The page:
By 3200BC the two kingdoms had appeared along the River Nile; the Upper and Lower Kingdoms.
In 3100BC King Menes united Egypt, making Memphis his capital and so the Old Dynastic period began.
Around 2575BC, a new period began, the Pharaonic period, which was broken down into three time periods. The Old Kingdom (2575-2134), the Middle Kingdom (2040-1650) and the New Kingdom (1570-1070). In the Old Kingdom Pharaohs ruled with absolute power as God-kings, and had command over their priests, nobles and civil-servants. Most Egyptians were peasants, they were used by the pharaohs, in the building of pyramids etc. Around that time Khufu’s Great Pyramid at Giza was constructed in 2500BC.
Sometime around 2134, the Old Kingdom ended in revolution, and thereafter, the land was plunged into a century of chaos, and known as the First Intermediate Period. During this time political authority was in disarray among its local monarchs,
The year is 2040BC and Ancient Egypt’s Middle Kingdom witnessed Mentuhotep II restore order to the region and establish a new capital at Thebes. The next four centuries saw pharaohs reign as god-kings as Egypt expanded its land borders southwards, taking in Nubia and Kush.
The 17th century invaders, the Hyksos of Western Asia drove iron chariots and won control of the Nile Delta. Disorder ensued during the Second Intermediate Period.
Ahmose I of Thebes ejected the Hyksos, and the New Kingdom, and went on to consolidate his royal power in the rebuilding of the state bureaucracy, keeping a standing army, and declaring the state religion be; Temple of Amon.
Later Pharaoh’s which also included the like of Tutankhamun and Ramses the Great had to face a land of economic decline, religious unrest, political intrigue and invasion by the Hittites and Sea Peoples. By the year 1070, the New Kingdom of the Egyptian Empire, had indeed crumbled.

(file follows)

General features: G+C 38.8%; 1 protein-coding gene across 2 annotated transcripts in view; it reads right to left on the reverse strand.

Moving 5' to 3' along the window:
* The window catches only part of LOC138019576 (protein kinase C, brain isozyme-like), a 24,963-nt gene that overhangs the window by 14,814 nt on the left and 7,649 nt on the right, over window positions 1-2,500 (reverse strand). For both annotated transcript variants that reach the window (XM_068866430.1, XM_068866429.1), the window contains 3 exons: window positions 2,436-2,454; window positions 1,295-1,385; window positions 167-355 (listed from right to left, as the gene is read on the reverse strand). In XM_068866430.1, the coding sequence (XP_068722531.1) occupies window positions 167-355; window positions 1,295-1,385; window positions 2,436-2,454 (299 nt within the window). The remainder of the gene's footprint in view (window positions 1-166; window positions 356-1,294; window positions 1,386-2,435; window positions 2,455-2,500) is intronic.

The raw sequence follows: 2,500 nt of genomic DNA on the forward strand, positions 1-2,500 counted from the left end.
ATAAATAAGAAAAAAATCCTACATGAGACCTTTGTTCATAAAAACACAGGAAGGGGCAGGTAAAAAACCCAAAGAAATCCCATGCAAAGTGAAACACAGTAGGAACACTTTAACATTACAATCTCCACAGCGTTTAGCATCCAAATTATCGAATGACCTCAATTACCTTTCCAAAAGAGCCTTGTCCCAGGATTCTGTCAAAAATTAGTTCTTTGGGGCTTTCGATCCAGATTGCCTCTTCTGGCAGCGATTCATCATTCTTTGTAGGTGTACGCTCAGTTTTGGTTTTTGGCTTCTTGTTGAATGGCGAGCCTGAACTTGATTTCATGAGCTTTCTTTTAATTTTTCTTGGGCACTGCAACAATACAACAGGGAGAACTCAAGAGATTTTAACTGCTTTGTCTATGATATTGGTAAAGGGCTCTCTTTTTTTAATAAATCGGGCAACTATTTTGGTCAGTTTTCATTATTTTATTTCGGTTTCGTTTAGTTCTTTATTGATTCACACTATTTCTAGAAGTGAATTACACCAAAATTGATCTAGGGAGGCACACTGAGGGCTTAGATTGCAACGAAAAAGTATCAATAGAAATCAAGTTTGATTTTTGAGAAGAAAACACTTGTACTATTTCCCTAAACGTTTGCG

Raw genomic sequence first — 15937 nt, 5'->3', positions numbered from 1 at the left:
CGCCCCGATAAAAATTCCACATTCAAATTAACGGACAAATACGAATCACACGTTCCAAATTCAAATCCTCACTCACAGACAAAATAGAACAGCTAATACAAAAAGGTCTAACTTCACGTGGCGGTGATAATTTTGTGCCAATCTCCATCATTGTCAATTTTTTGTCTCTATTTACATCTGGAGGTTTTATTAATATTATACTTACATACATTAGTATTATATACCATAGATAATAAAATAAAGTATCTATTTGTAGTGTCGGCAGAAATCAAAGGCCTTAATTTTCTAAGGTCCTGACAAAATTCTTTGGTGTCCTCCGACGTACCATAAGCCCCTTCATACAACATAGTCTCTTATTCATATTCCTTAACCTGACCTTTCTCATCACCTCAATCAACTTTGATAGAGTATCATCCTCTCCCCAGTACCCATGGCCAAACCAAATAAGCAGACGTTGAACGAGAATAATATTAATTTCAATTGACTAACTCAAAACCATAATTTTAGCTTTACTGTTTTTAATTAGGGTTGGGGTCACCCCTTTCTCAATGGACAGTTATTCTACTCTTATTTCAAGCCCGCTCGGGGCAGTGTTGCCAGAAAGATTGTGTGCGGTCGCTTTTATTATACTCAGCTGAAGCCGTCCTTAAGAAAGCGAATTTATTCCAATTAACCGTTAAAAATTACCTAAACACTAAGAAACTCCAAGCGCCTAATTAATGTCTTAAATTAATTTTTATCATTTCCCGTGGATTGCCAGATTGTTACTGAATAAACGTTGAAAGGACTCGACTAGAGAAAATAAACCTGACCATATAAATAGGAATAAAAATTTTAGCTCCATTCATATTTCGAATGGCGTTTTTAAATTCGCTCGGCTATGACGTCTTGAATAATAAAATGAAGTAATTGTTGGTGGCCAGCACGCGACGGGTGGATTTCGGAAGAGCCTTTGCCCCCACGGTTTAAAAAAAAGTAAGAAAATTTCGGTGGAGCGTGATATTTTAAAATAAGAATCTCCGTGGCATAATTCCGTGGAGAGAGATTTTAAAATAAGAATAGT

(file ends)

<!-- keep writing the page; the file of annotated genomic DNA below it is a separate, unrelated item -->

Ancient Egyptian’s used Canopic Jars carved from limestone or pottery, during the ritual of mummification, and their purpose was to house the internal organs of their pharaohs.
The jars had shaped stoppers of the head of one of the minor funerary deities known as the Four Sons of HORUS.
The four deities had to protect the internal organs of the deceased; “stomach –intestines-lung-liver” as his or her organs were required in order to be reborn in the Afterlife. These jars were usually grouped in fours and placed in a canopic chest, which in turn is placed within the sarcophagus.
Canopic jars of the Old Kingdom (2686-2181 BC approx) are almost never inscribed, and have a plain lid. In the Middle Kingdom (2025-1700 BC approx), canopic jars are often inscribed, and the lids are often human headed. In the Nineteenth Dynasty and later each of the four lids takes the form of a different head – falcon, human, jackal and baboon (denoting the four children of Horus).
Under Ptolemy I, the Egyptian cult of Osiris – Apis at Memphis was moved to the city of Alexandria, where the god was called Serapis. He took the form of a Greek God, which embraced both Greek and Egyptian deities: he was not only Osiris – Apis, but also Zeus, Dionysus, Hades and Asklepios.
Serapis was the “God of the Underworld,” a healing god, one of fertility and protector to sailors. Depicted as a mature man bearing a beard and curly hair. Upon his head, carried a basket overflowing with good things.
A temple… the Serapaeum was constructed in his honour.
The River Nile played its part in the creation of Egypt, a process of life which started some five million years ago, when the river began flowing into Egypt. Permanent dwellings rose along the river banks around 6,000 BC and this marked the beginning of the Egyptian Civilization.
The Nile of Ancient Egypt was seen as the source of all life, from which evolved the myth of Osiris, Isis and Set. One of these tales tell of the betrayal and murder of the God Osiris, by his brother-god; Set.
Set was jealous of the power which Osiris held, and offered him an elaborate sarcophagus, tricking him to lay down in it to see whom it fitted best; Osiris or Set. Once Osiris had laid down, Set slammed shut the lid and threw the sarcophagus containing the body of Osiris into the River Nile.
Isis the wife of Osiris sought her husband’s body in order to give it a proper burial. The coffin had floated down the Nile until it lodged itself in a tree at Byblos, and the tree grew encasing the body. The King of Byblos took a liking to the tree and had it erected as a pillar in his court. Isis, arrived in Byblos and recognised her husband’s coffin within the tree, and after endearing herself with the King, she was granted her request, the pillar styled tree containing her husband’s coffin and corpse.